The dampness will certainly attract termites and many other bugs.
So, fix any leakages in your bathroom, kitchen, basement, and your garden or yard.
If there’s any water logging around your home’s foundation, fill it up with mud and sand.
Dampness in the home’s foundation makes the floor moist.
You certainly don’t want a damp floor if you want to keep termites away.
To up your game a bit, use a dehumidifier in your home.
A dehumidifier is a great tool to reduce your home’s moisture levels, especially when you live in a humid and tropical town.
It’ll not only make your home unattractive to termites but also to many other bugs that love moisture.
Step#10 – Hire A Professional Termite Controller To Do A Termite Inspection For Your Home
Let’s face reality. All the above steps will be useless if termites have already made their way inside your home.
To be on the safer side, hire a termite controller to inspect your home for termites thoroughly.
It won’t cost you much.
It’d be wise to bear a small cost of inspection now than treating your entire home for termites at a steep price.
On top of it, there would be home repairing costs to rectify the damages caused by termites.
You certainly wouldn’t want that.
So, hire a termite controller asap for a termite inspection if your neighbor’s home has a termite infestation.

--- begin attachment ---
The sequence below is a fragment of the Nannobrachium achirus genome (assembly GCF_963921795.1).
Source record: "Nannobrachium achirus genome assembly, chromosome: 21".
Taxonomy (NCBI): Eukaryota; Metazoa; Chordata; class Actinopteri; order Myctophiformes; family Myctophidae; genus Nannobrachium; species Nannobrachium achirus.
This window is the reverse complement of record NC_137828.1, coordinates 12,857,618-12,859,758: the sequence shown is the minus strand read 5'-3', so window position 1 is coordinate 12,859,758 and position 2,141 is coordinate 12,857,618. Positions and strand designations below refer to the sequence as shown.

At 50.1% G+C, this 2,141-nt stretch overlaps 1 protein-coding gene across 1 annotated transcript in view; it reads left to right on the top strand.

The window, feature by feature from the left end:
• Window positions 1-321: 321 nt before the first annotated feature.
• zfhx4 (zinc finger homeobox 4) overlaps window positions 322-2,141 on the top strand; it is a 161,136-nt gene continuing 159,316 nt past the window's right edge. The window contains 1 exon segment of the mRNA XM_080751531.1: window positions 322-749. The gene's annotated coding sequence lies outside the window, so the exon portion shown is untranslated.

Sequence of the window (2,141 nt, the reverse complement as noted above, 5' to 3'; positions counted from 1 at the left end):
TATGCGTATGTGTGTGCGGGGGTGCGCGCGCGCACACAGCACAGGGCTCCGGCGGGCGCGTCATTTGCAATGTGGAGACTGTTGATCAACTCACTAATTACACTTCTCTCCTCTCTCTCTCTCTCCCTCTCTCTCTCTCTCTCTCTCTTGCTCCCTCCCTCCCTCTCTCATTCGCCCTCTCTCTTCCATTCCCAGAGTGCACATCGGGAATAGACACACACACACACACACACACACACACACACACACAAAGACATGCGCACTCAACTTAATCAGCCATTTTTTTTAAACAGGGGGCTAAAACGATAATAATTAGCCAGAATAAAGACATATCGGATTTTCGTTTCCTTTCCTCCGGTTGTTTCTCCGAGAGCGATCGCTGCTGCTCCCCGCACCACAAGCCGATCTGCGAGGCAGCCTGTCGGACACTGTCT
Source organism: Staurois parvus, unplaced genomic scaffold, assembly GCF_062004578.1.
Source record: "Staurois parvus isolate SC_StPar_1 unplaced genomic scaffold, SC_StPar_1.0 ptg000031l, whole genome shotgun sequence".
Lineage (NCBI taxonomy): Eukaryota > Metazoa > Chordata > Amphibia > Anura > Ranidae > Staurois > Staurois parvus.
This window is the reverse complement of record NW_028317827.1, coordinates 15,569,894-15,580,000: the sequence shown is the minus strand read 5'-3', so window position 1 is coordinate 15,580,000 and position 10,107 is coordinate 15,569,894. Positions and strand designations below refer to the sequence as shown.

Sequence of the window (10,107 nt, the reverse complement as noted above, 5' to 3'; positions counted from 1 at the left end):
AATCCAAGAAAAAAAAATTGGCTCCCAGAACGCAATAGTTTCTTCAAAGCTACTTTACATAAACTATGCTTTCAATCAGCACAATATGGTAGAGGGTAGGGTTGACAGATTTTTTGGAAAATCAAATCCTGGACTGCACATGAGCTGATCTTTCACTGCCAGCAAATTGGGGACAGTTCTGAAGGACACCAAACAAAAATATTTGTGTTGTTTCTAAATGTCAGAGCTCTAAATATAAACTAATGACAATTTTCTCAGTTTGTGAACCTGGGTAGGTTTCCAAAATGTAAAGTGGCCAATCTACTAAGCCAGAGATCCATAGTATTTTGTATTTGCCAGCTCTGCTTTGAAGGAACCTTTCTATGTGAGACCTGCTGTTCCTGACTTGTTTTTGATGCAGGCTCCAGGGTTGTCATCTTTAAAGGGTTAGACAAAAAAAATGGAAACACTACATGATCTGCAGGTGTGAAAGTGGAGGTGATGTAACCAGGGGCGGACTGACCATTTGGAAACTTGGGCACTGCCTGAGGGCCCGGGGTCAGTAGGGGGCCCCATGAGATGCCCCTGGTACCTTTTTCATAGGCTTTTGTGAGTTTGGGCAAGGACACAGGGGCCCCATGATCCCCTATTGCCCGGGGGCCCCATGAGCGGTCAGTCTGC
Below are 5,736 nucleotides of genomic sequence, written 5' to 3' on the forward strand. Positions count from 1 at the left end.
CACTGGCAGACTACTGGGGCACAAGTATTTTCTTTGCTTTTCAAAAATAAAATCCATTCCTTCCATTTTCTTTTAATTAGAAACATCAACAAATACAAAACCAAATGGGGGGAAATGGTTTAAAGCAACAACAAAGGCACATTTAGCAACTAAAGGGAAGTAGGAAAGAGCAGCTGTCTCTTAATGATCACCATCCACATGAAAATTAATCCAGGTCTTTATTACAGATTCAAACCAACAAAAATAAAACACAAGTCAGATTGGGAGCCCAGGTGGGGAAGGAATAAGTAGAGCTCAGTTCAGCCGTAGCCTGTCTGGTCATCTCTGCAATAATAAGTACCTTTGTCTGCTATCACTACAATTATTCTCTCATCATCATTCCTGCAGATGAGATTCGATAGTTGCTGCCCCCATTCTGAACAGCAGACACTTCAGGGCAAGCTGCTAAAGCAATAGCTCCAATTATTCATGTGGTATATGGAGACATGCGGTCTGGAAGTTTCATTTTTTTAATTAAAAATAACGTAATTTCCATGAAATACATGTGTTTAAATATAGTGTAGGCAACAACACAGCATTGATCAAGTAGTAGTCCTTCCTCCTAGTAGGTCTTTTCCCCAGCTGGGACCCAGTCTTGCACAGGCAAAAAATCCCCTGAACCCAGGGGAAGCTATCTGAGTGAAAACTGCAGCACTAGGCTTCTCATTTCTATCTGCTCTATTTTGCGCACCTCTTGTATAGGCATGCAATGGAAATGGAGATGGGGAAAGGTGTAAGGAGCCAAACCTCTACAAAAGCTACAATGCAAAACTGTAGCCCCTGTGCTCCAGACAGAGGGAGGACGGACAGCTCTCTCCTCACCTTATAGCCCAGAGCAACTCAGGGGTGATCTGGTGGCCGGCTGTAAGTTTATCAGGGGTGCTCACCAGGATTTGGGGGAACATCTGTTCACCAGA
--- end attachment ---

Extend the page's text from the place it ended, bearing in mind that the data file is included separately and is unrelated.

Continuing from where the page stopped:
It’s because, as you know by now, termites can spread from house to house.
Can You Sue Your Neighbor For Termites?
We’re not legal advisors but here’s what we know based on our experience.
It’d be tough for you to prove that your neighbors are the real cause of termite infestation in your home in the court of law.
In this case, there’s an element of causation.
It means that when your neighbor got termites, his or her carelessness was the real cause of termite infestation in your home, which caused damage to your property.
Termites in your home are not your neighbor’s liability.
And it’s quite impossible to track the movement of termites from your neighbor’s home to your home.
If your neighbor has termites, the most practical way would be to discuss it with your neighbor.
Explain that your home is at risk well, and solve before filing a lawsuit.
Please do take legal advice if you’re thinking of going down the lawsuit route.
You can get termites from a neighbor if your neighbor has termite infestation.
If gone unchecked, then termites can spread from house to house.
In this post, you learned how termites could move into your home from your neighbor’s house and through what means.
Most importantly, you’ve now a 10-step plan to prevent termites from invading your home if your neighbor has termites.
It’d be best if you follow the steps in order.
It’ll prevent not only a massive termite infestation but also costly property damage.
And most importantly, do not forget to hire a termite controller for a termite inspection of your home.
We’re Mark and Jim, and we’re retired pest controllers who made homes pest-free for more than three decades. We, along with our team of experts, founded this site to give you the pest control hacks that work.